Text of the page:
Ode to a Yarn
Sweater. The word itself evokes faded winter mornings, foggy breaths and hands wrapped around a cup of hot tea, or coffee. The advent of winter was signalled by the sunning of sweaters. Sweaters that popped the gloomy winter with their bright reds, yellows, blues, sea greens...
But whither the sweater now? Even in Wellington Square in central Calcutta, where the Bhutanese have been selling inexpensive handmade sweaters for decades, rarely will you come across one. The reasons offered vary — too warm for Calcutta, not warm enough for New Delhi, too chunky, too form-fitting, too fancy, not smart enough — the list goes on. The real reason for handmade sweaters going MIA possibly has to do with time.
Time has shrunk and there is no room for knitters or knitting anymore. Even 20 years ago, schools had mandatory knitting projects but now science and “design” projects have taken their place. Many schools have done away with sweaters for winter uniforms and included jackets and blazers instead. These mass-produced, whole or part machine-made garments are easy on the pocket and the eye.
For a certain generation, sweaters are synonymous with warmth, of the wool and of relationships. And the very act of knitting was ritualistic, knitting closer old bonds and new. “Every winter afternoon, my mother, aunts, sisters, sister-in-law and all of us younger cousins would sit together on the verandah, enjoying the sun on our back as we knit,” says Anjali Sen, 84.
“I never found knitting interesting,” says muga revivalist Sampa Das, 78. “But my mother and grandmother were prolific knitters. They used to knit sweaters for all of us from these thin design books, which usually had the design for one knitted garment. There was always a coloured picture of the sweater on the cover,” she says. Readymade sweaters were looked down upon.
Sen remembers, “Each of my aunts used to subscribe to a different British magazine — such as Ladies’ Journal or Woman and Home. These used to have short stories, a serialised story, a section on cooking, on embroidery, on knitting. My mother and aunts referred to the designs there. There was competition too about who could finish a garment the fastest.” She recalls them using multiple colours to knit beautiful scenes on sweaters, something called Fair Isle knitting and also using wool to embroider on plain sweaters.
According to Sen, knitting was an elitist thing, at least in the early 20th century. Till the 1950s, all wool available in the Indian market was imported. Both Sen and Das remember wool being procured from New Market.
One of the shops stocking wool at that time would have been Guin and Company. “The shop would have been 100 years old if it was still open,” says Swapan Kumar Guin of Guin Wool House in Gariahat, Calcutta. “In the early decades of the 20th century, two European ladies at the shop would teach interested customers how to knit,” he adds.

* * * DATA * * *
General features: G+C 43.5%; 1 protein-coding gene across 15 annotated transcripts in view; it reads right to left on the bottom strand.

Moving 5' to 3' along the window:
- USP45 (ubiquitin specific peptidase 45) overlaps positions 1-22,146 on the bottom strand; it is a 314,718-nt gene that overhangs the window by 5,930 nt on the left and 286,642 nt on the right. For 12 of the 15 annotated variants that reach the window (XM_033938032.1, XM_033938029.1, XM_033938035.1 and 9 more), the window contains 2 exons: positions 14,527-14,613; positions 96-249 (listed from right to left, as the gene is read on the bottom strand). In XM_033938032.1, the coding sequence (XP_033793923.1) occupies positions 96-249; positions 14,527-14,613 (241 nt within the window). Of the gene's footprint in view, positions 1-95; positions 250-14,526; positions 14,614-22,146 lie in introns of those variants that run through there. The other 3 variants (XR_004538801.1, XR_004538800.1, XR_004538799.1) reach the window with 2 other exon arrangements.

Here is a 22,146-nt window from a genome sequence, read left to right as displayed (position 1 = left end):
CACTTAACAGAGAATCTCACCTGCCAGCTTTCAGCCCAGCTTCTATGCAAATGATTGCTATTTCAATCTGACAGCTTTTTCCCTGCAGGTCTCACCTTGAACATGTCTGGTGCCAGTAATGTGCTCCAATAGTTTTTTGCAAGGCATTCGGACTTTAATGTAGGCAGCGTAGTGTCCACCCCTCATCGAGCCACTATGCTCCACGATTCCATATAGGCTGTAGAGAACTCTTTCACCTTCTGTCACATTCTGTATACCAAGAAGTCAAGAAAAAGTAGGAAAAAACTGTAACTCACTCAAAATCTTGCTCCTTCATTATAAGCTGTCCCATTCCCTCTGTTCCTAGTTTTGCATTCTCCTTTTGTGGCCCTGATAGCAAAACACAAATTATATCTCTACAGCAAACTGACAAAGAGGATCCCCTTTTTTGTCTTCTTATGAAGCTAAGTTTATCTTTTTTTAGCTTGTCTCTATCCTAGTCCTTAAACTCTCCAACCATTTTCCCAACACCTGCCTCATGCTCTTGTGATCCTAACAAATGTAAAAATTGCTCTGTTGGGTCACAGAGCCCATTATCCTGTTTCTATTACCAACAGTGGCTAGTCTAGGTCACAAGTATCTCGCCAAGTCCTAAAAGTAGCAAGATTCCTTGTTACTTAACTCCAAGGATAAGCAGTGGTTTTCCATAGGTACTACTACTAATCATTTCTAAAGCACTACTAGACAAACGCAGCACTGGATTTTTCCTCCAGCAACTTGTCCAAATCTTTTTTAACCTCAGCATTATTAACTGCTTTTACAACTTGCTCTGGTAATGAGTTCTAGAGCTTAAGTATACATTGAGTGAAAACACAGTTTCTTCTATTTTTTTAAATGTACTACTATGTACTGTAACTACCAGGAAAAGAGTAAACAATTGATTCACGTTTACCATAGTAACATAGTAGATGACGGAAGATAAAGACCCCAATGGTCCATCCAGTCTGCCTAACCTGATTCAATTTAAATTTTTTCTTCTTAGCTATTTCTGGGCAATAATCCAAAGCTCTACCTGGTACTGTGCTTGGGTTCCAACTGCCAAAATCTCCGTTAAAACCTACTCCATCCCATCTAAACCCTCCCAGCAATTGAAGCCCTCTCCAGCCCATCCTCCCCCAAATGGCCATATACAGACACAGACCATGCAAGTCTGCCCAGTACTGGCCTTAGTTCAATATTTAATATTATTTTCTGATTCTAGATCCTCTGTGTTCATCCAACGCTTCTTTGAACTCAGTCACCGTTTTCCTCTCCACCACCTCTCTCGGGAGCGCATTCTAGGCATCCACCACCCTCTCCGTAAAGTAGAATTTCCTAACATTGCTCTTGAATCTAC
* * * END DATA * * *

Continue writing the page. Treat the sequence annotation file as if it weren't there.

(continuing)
The shop in New Market shut down apparently due to lack of manpower, but chances are lack of customers played a part too.
The Gariahat shop, the only one in the city to stock pure wool and pashmina these days — it used to stock Angora wool from Japan at one time — now depends mainly on the sales of machine-knit sweaters from Ludhiana. Apart from elderly ladies, only students of fashion design visit the shop to buy wool. And they don’t even use it to knit; they use it to embroider on fabric, Guin says morosely.
Ila Bhattacharya, 72, shares a fond anecdote. She says, “I was travelling by train and there was a man sitting opposite me wearing a sweater with a beautiful but rather complicated cable design. I kept staring at it all through the four-hour journey. He must have thought me weird.” Soon after getting off the train, she bought some wool and started knitting a sweater for her husband. “I felt such a sense of achievement when the design came out perfectly,” she says proudly. Most things she knitted were copied from designs other people made or wore. “We had no knitting design books. We adapted them from cross-stitch books,” she says.
Bhattacharya, who grew up with five other siblings in a lower-middle class family in Nawabganj, Ichapur, bought all her wool from feriwalas or peddlers who roamed the neighbourhoods with baskets of wool on their heads. She learnt knitting using a pair of broomsticks from a narkoli jhanta (made up of the midriffs of coconut leaves).
And although she had two elder sisters who knew how to knit, she learnt the basics from a friendly neighbour — a man she knew as Mintu Kaku. She says, “Mintu Kaku had a job though I don’t remember where, but knitting was his passion.”
While men knitters were more the exception than the rule, there were some who wielded the needles. Sen remembers, “In those days, Nepalis were employed as darwans in homes and banks. They would knit all the time.”
Reba Sengupta, 68, remembers men ferrying wool on Calcutta roads too. “But that was of an inferior quality. At that time, there were some shops in the area that sold wool, both pure wool and cashmilon (acrylic yarn),” says the retired ITC employee. Sengupta still knits, mostly for her grandchildren, but procuring the yarn is a bother. Recently, however, her niece has introduced her to the bounty of Amazon.
Hopefully, Sengupta will be able to keep her grandchildren in sweaters for a few more seasons, at least until they decide that granny-made sweaters are too yesterday.